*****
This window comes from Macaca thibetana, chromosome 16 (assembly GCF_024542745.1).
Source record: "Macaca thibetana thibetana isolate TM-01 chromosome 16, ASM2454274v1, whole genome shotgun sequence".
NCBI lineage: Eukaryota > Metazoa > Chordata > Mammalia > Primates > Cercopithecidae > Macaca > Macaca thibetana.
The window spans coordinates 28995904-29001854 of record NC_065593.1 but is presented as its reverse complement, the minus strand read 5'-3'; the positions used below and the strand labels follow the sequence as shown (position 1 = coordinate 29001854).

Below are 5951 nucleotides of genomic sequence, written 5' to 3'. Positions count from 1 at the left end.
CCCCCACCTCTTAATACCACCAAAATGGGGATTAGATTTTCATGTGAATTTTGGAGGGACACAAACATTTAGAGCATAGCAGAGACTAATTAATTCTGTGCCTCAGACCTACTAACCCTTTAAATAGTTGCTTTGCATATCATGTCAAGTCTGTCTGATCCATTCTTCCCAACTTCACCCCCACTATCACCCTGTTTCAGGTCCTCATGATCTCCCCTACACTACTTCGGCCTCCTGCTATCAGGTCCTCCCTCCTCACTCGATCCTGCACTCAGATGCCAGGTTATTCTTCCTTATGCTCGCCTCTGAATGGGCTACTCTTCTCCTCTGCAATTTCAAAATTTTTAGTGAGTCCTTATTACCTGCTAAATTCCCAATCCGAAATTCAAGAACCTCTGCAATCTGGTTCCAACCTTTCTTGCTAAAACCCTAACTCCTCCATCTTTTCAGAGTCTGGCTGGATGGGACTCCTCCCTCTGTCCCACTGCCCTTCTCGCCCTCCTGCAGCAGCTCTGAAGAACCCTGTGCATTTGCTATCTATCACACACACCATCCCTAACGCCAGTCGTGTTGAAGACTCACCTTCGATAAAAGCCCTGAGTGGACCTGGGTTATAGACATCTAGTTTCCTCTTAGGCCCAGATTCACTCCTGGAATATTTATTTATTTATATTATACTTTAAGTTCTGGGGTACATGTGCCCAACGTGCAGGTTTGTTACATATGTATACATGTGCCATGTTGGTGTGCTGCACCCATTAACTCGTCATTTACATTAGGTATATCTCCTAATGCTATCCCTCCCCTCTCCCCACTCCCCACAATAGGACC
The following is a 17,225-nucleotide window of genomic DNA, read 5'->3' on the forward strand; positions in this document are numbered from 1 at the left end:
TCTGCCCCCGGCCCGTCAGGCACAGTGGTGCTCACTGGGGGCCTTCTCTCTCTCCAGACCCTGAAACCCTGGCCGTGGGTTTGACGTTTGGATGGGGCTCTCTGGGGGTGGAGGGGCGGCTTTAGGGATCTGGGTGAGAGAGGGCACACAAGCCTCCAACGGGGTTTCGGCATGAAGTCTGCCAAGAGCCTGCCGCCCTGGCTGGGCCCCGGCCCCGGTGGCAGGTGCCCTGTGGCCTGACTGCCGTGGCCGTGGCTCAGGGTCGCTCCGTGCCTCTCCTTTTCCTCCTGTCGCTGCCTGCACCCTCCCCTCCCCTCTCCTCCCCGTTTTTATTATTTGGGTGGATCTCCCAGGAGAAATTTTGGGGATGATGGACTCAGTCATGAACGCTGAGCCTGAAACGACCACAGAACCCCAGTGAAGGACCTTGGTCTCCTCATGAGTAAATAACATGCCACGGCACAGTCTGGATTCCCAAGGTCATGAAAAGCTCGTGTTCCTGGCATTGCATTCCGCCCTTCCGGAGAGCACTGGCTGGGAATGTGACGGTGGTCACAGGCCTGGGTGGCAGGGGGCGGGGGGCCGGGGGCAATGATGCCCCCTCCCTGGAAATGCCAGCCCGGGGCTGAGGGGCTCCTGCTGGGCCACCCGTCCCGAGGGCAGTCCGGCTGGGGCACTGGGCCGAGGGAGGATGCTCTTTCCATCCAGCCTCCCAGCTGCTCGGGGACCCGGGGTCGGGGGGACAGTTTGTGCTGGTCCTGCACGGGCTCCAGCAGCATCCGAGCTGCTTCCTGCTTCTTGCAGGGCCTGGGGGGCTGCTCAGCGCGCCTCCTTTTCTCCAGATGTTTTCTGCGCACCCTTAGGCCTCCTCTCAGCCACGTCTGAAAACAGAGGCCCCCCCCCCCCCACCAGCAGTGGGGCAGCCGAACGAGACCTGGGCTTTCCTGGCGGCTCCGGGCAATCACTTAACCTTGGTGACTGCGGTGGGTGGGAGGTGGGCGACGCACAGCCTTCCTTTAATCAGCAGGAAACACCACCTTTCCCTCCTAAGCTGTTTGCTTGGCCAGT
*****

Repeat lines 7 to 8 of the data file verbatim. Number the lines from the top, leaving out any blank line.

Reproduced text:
The following is a 17,225-nucleotide window of genomic DNA, read 5'->3' on the forward strand; positions in this document are numbered from 1 at the left end:
TCTGCCCCCGGCCCGTCAGGCACAGTGGTGCTCACTGGGGGCCTTCTCTCTCTCCAGACCCTGAAACCCTGGCCGTGGGTTTGACGTTTGGATGGGGCTCTCTGGGGGTGGAGGGGCGGCTTTAGGGATCTGGGTGAGAGAGGGCACACAAGCCTCCAACGGGGTTTCGGCATGAAGTCTGCCAAGAGCCTGCCGCCCTGGCTGGGCCCCGGCCCCGGTGGCAGGTGCCCTGTGGCCTGACTGCCGTGGCCGTGGCTCAGGGTCGCTCCGTGCCTCTCCTTTTCCTCCTGTCGCTGCCTGCACCCTCCCCTCCCCTCTCCTCCCCGTTTTTATTATTTGGGTGGATCTCCCAGGAGAAATTTTGGGGATGATGGACTCAGTCATGAACGCTGAGCCTGAAACGACCACAGAACCCCAGTGAAGGACCTTGGTCTCCTCATGAGTAAATAACATGCCACGGCACAGTCTGGATTCCCAAGGTCATGAAAAGCTCGTGTTCCTGGCATTGCATTCCGCCCTTCCGGAGAGCACTGGCTGGGAATGTGACGGTGGTCACAGGCCTGGGTGGCAGGGGGCGGGGGGCCGGGGGCAATGATGCCCCCTCCCTGGAAATGCCAGCCCGGGGCTGAGGGGCTCCTGCTGGGCCACCCGTCCCGAGGGCAGTCCGGCTGGGGCACTGGGCCGAGGGAGGATGCTCTTTCCATCCAGCCTCCCAGCTGCTCGGGGACCCGGGGTCGGGGGGACAGTTTGTGCTGGTCCTGCACGGGCTCCAGCAGCATCCGAGCTGCTTCCTGCTTCTTGCAGGGCCTGGGGGGCTGCTCAGCGCGCCTCCTTTTCTCCAGATGTTTTCTGCGCACCCTTAGGCCTCCTCTCAGCCACGTCTGAAAACAGAGGCCCCCCCCCCCCCACCAGCAGTGGGGCAGCCGAACGAGACCTGGGCTTTCCTGGCGGCTCCGGGCAATCACTTAACCTTGGTGACTGCGGTGGGTGGGAGGTGGGCGACGCACAGCCTTCCTTTAATCAGCAGGAAACACCACCTTTCCCTCCTAAGCTGTTTGCTTGGCCAGT